The experiences that you provide for your child in early life encourage and nurture his creative development. Even as an infant, your child will respond to sights, sounds and movements. Varying colours, sights and sounds will capture your child’s curiosity and motivate him to explore and interact with his environment and the materials and objects within. This is all part of his creative development.
Even as an infant lying prone, he will be fascinated by hanging mobiles and objects within his grasp. Through exploration, your child opens his mind and thinks of new possibilities and ideas. His imagination spirals, giving flight to new ideas, fostering creative development.
As your 18-month-old toddler paints, the choices he makes in terms of colours, the movements and strokes of his brush are all part of creative expression. They go beyond the product which is the painting.
The dough he pounds, pulls and shapes offers him another opportunity to think, problem solve and discover new ways of working the material. The music that you provide for your child to listen and move to encourages self-expression. Sound foundations are built as you provide opportunities and encourage your child to explore, discover and make choices.
WHAT CAN YOU DO?
Make a collage. Collect household items like pieces of fabric, a scouring pad, aluminium foil and even objects from nature such as shells, leaves and twigs. Create a collage with your child by putting these different items together to form an artwork. Let your child lead. In doing so, your child feels empowered to experiment and express creatively.
Go on field trips. Take frequent field trips with your child to the supermarket, museums and parks. Explore familiar and new places. Point your child to interesting details but also follow her cues to things that catch her attention. Observing and talking about real-life objects, things and events stimulate your child's imagination and creativity. The variety of experiences will widen her horizon and exposure.
Give time and space. Encourage creative play such as drawing, painting, pasting, building and modelling in your home. The creative process needs time and space. Creative activities help your child to develop intellectually, physically and socially. Don't rush your child while she is engaged with an object or activity. If you have the space, allow her to leave the unfinished work aside so that she can return to it after a break.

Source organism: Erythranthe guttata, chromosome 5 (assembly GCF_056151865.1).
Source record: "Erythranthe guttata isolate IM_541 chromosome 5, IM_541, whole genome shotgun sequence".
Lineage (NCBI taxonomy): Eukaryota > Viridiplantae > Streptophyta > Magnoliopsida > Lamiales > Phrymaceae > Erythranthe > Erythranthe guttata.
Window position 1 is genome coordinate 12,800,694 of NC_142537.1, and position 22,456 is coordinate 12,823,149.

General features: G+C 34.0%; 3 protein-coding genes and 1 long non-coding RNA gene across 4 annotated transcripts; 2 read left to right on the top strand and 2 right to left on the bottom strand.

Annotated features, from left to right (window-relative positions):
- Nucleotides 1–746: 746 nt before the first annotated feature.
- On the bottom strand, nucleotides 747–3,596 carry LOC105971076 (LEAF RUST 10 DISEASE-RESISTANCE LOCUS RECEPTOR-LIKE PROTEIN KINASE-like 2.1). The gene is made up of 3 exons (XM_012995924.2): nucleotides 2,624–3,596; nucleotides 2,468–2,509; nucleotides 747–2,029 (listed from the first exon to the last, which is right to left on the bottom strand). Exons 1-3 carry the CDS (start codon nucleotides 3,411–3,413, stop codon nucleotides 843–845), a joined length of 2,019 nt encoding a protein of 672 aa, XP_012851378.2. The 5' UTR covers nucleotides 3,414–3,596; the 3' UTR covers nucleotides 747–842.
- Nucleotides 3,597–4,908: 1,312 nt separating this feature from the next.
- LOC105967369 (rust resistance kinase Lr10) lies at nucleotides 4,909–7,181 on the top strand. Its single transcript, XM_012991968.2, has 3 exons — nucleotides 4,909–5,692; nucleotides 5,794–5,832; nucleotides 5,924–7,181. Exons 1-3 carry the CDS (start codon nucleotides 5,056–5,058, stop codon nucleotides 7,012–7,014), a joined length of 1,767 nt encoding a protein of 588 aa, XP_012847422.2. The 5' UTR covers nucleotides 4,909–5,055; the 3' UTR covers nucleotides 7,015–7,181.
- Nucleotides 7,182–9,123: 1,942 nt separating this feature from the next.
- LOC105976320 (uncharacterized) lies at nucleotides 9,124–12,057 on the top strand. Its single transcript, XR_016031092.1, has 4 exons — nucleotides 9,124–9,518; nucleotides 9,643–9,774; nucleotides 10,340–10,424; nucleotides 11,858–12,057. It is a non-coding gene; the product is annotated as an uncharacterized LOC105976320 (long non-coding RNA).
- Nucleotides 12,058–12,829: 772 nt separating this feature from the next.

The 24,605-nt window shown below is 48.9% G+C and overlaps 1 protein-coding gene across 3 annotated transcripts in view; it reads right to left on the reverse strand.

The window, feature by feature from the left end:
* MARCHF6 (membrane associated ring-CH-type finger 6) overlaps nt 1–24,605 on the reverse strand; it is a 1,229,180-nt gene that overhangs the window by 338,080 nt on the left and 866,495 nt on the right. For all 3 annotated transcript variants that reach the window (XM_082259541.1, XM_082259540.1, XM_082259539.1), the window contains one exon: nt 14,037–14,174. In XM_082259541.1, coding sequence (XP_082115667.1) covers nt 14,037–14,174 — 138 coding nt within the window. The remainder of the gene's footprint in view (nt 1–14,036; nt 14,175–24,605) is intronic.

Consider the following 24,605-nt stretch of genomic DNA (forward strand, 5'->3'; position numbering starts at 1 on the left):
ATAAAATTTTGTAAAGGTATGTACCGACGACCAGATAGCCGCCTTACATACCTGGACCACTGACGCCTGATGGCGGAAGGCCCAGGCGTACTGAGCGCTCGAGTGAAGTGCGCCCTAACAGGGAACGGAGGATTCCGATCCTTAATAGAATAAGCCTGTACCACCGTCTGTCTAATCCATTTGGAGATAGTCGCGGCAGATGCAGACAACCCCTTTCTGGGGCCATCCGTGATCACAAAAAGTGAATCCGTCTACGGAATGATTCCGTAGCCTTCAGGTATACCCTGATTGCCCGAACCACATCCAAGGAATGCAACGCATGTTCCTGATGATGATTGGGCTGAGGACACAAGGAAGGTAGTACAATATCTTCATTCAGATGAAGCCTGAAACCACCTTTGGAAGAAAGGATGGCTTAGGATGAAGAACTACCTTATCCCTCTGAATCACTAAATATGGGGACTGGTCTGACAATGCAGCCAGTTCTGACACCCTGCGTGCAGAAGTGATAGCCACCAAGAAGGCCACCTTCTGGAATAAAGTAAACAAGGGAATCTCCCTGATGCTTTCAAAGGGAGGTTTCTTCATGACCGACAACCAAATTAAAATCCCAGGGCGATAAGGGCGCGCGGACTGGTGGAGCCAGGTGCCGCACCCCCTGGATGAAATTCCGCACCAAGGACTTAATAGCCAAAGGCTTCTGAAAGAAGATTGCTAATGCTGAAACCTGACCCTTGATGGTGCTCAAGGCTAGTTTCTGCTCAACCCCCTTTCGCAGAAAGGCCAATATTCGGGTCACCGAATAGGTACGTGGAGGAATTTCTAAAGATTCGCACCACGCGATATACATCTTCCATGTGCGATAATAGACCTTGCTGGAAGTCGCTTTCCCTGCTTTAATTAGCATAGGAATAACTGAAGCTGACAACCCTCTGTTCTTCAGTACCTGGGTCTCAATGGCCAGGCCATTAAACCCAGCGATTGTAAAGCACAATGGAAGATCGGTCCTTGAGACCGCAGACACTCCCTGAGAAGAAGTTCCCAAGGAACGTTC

Make up stories. Stimulate your child’s imagination and creativity by making up stories. Use the toys at home as props. With a toy cat, for instance, you can start off with “Once upon a time, there was Tom the cat. One day, Tom decided to go for a walk”. Improvise the story plot and encourage your child to participate by asking him how the character was feeling or who did the character meet. This develops your child’s imagination while increasing his vocabulary.
Find the ways... This game is simple but it will stimulate your toddler’s thinking and creativity. Give her a scarf and ask how many different ways it can be used. If your child is unsure, offer suggestions such as “I can use a scarf as a towel to dry myself” or “we can use it to dance”. Try doing this with different objects. There is no right or wrong answer, your child’s imagination is the limit.
Conduct a kitchen symphony. Turn over pots, pans and pails. Arm your child with a spoon or a chopstick and watch as he beats out a rhythm or two. Don’t be inhibited. Join in! Talk about the different kinds of sounds different materials make. For example, a metal spoon will create a higher pitch whereas a wooden spoon will make a duller tone. Experimenting with different sounds can promote your child’s auditory awareness.
Create infinite possibilities. Provide open-ended toys such as building blocks, tissue boxes, toy animals and vehicles. Guide your child to use and play with them in a variety of ways. Through the play, your child can learn to explore, experiment, build story plots, negotiate and problem-solve along the way.
Have fun with dough. A rolling pin, a fork, cookie cutters and a lump of dough can provide endless moments of creative expression for your child as she pounds, stretches and moulds.
Make music makers. Fill empty plastic bottles with different dried substances such as rice, peas, sand and pebbles and seal them to make homemade percussion instruments. Shake these to the beat as you sing songs together.
Guess the animal. Take turns to act out different animals (e.g. a monkey) or things in nature (e.g. a tree) while the other guesses.
Follow the leader. You and your child to take turns to be the leader. Make creative movements for your child to follow. Encourage him to take the lead while you follow.
Get creative. Play some music and encourage your child to move and dance to it with you. Provide scarves and crepe ribbons for your child to dance with.
Play dress-up. Provide dress-up props like hats, caps, shirts, scarves, sunglasses and bags. These offer your child endless moments of imaginative and creative play. Throw in pots and pans, and even a doll. Watch your child’s creativity unfold as she pretends to be chef or an executive - or anything she wants!
Have an Art Attack. Provide thick crayons, markers, large-sized paper, paint brushes and pots of paint for your child to create with. Don’t worry about the mess. It can be cleaned up.